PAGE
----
Spencer correctly notes that the verb dhama means to find blameworthy, but the nown dhima has no such connotation.  He writes on the basis of this confusion: “Because of this guilt, Islamic law dictates that Jews and Christians may live in Islamic states, but not as equals of Muslims.  One Muslim jurist explained that the caliph must ‘make jihad against those who resist Islam after having been called to it until they submit or accept to live as a protected dhimmi-community – so that Allah’s rights be made uppermost above all [other] religion’.” 

Spencer cites in support of this view Surah al Tauba 9:33, “He it is who has sent forth His Apostle with the [task of spreading] guidance and the religion of truth, to the end that He may cause it to prevail over all [false] religion.”  This use of the term “religion of truth” may be considered to refer to Islam in the broad sense that is used throughout the Qur’an, namely to those, including Christians and Jews, who believe in God and divine justice and do good.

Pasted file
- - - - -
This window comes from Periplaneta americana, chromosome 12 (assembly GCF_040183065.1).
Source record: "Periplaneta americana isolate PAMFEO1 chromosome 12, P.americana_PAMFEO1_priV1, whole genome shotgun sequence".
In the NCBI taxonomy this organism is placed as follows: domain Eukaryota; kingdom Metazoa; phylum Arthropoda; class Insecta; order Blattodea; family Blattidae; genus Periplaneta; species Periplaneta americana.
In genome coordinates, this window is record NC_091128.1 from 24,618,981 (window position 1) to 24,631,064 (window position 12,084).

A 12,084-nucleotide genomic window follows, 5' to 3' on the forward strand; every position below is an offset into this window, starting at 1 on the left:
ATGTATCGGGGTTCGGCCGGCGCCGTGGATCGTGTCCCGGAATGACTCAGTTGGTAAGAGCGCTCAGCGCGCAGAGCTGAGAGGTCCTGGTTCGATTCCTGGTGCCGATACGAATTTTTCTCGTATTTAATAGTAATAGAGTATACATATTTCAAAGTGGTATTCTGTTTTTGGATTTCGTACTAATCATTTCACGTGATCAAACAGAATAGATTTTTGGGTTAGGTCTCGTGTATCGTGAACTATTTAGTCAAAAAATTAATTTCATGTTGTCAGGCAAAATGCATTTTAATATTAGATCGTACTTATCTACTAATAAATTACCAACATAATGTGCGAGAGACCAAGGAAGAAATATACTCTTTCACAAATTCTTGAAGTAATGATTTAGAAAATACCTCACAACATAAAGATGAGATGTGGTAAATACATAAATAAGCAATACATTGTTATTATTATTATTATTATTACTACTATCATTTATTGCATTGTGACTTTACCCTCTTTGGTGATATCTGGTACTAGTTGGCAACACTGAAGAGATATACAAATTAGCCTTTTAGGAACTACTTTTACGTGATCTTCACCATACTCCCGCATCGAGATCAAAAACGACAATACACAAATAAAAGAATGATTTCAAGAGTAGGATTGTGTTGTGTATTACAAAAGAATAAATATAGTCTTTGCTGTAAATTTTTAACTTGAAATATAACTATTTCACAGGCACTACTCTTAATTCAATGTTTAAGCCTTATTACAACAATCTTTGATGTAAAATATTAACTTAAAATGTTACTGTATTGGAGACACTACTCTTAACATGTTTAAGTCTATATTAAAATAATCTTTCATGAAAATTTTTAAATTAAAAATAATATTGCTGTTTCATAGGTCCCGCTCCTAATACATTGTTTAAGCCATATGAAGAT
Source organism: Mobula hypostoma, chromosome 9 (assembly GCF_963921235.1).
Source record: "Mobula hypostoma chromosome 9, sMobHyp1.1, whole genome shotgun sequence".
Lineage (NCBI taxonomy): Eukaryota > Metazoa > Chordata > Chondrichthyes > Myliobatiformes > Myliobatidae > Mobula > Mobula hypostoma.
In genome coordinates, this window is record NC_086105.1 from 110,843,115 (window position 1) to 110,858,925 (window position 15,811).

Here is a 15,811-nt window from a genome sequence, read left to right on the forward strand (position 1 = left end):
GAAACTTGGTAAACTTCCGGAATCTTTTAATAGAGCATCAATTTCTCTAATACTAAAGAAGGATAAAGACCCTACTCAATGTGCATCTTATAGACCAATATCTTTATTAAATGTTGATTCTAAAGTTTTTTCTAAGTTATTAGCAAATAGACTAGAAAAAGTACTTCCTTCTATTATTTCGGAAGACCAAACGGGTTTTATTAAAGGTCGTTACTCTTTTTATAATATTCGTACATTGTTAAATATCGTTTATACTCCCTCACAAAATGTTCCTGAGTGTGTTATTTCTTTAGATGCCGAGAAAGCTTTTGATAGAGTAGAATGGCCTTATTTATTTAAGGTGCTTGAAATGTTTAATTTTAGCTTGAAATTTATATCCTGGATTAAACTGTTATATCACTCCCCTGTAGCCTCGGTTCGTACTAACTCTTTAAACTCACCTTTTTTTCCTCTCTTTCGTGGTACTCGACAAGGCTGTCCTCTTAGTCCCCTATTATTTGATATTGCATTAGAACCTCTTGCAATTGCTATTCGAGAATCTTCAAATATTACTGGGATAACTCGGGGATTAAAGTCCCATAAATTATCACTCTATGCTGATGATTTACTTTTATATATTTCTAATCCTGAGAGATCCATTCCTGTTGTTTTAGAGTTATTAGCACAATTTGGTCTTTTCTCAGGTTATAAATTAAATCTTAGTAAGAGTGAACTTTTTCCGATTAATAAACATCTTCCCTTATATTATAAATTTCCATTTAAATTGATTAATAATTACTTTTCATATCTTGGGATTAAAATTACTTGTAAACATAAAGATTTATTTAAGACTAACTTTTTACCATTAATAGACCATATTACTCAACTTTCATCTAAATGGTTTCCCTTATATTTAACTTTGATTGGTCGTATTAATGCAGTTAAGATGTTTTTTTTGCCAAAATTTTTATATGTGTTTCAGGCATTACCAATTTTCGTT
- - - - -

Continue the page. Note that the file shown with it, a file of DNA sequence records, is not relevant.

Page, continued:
In his highly manipulative mode, Spencer concludes his argument that Muslims must look down on Christians and Jews by referring to “the Muslim notion that the non-Muslim is unclean: besides stipulating that they must pay the jizya, he [Muhammad] told them that Muslims would not eat meat that they had slaughtered.”  The Qur’an refers in four places to the requirements for permissible or halal meat.  Two of them forbid eating meat over which the name of other than God has been invoked during the process of slaughter.  The other two are ambivalent about whether the name of God must be invoked.  Although there is no shortage of Muslims who refuse to eat meat not ritually slaughtered by Muslims, none of these four verses in the Qur’an would apply in practice to condemn meat prepared by Christians and Jews.